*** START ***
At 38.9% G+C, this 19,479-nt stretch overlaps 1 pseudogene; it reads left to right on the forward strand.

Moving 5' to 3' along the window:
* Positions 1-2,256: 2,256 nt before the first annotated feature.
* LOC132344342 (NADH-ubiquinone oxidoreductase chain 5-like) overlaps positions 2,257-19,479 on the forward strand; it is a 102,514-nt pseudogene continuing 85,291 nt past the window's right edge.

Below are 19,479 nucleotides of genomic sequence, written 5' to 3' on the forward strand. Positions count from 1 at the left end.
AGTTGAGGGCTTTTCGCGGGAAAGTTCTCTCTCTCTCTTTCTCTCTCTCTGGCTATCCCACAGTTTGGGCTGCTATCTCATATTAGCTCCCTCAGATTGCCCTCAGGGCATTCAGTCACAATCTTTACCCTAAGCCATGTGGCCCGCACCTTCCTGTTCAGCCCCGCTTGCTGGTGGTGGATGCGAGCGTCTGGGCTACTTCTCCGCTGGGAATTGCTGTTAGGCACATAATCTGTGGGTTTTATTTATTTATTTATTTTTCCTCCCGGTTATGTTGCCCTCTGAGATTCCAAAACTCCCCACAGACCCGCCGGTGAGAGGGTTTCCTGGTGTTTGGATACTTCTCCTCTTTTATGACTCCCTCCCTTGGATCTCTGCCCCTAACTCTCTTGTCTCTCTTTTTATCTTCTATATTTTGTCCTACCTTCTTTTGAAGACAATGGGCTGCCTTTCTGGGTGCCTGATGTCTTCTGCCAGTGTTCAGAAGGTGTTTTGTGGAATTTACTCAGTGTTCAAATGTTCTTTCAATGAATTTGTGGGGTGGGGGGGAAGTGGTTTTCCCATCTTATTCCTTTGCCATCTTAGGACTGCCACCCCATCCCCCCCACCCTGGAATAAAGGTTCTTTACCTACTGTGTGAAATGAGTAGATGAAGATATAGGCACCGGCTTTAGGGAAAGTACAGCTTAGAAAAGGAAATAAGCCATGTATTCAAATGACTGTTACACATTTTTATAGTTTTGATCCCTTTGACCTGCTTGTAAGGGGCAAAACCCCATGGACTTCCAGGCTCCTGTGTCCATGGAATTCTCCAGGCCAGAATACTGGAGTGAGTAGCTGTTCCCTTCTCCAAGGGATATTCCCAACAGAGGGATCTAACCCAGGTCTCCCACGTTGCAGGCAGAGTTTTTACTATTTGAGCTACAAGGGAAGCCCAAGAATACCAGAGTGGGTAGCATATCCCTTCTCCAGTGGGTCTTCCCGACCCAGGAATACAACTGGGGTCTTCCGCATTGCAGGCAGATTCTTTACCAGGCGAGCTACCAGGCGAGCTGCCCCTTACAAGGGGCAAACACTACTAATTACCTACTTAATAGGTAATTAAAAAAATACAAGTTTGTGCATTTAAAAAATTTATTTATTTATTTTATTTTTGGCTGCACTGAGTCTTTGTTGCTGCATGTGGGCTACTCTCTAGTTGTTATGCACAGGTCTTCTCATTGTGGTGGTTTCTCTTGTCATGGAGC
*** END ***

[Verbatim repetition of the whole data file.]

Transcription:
At 38.9% G+C, this 19,479-nt stretch overlaps 1 pseudogene; it reads left to right on the forward strand.

Moving 5' to 3' along the window:
* Positions 1-2,256: 2,256 nt before the first annotated feature.
* LOC132344342 (NADH-ubiquinone oxidoreductase chain 5-like) overlaps positions 2,257-19,479 on the forward strand; it is a 102,514-nt pseudogene continuing 85,291 nt past the window's right edge.

Below are 19,479 nucleotides of genomic sequence, written 5' to 3' on the forward strand. Positions count from 1 at the left end.
AGTTGAGGGCTTTTCGCGGGAAAGTTCTCTCTCTCTCTTTCTCTCTCTCTGGCTATCCCACAGTTTGGGCTGCTATCTCATATTAGCTCCCTCAGATTGCCCTCAGGGCATTCAGTCACAATCTTTACCCTAAGCCATGTGGCCCGCACCTTCCTGTTCAGCCCCGCTTGCTGGTGGTGGATGCGAGCGTCTGGGCTACTTCTCCGCTGGGAATTGCTGTTAGGCACATAATCTGTGGGTTTTATTTATTTATTTATTTTTCCTCCCGGTTATGTTGCCCTCTGAGATTCCAAAACTCCCCACAGACCCGCCGGTGAGAGGGTTTCCTGGTGTTTGGATACTTCTCCTCTTTTATGACTCCCTCCCTTGGATCTCTGCCCCTAACTCTCTTGTCTCTCTTTTTATCTTCTATATTTTGTCCTACCTTCTTTTGAAGACAATGGGCTGCCTTTCTGGGTGCCTGATGTCTTCTGCCAGTGTTCAGAAGGTGTTTTGTGGAATTTACTCAGTGTTCAAATGTTCTTTCAATGAATTTGTGGGGTGGGGGGGAAGTGGTTTTCCCATCTTATTCCTTTGCCATCTTAGGACTGCCACCCCATCCCCCCCACCCTGGAATAAAGGTTCTTTACCTACTGTGTGAAATGAGTAGATGAAGATATAGGCACCGGCTTTAGGGAAAGTACAGCTTAGAAAAGGAAATAAGCCATGTATTCAAATGACTGTTACACATTTTTATAGTTTTGATCCCTTTGACCTGCTTGTAAGGGGCAAAACCCCATGGACTTCCAGGCTCCTGTGTCCATGGAATTCTCCAGGCCAGAATACTGGAGTGAGTAGCTGTTCCCTTCTCCAAGGGATATTCCCAACAGAGGGATCTAACCCAGGTCTCCCACGTTGCAGGCAGAGTTTTTACTATTTGAGCTACAAGGGAAGCCCAAGAATACCAGAGTGGGTAGCATATCCCTTCTCCAGTGGGTCTTCCCGACCCAGGAATACAACTGGGGTCTTCCGCATTGCAGGCAGATTCTTTACCAGGCGAGCTACCAGGCGAGCTGCCCCTTACAAGGGGCAAACACTACTAATTACCTACTTAATAGGTAATTAAAAAAATACAAGTTTGTGCATTTAAAAAATTTATTTATTTATTTTATTTTTGGCTGCACTGAGTCTTTGTTGCTGCATGTGGGCTACTCTCTAGTTGTTATGCACAGGTCTTCTCATTGTGGTGGTTTCTCTTGTCATGGAGC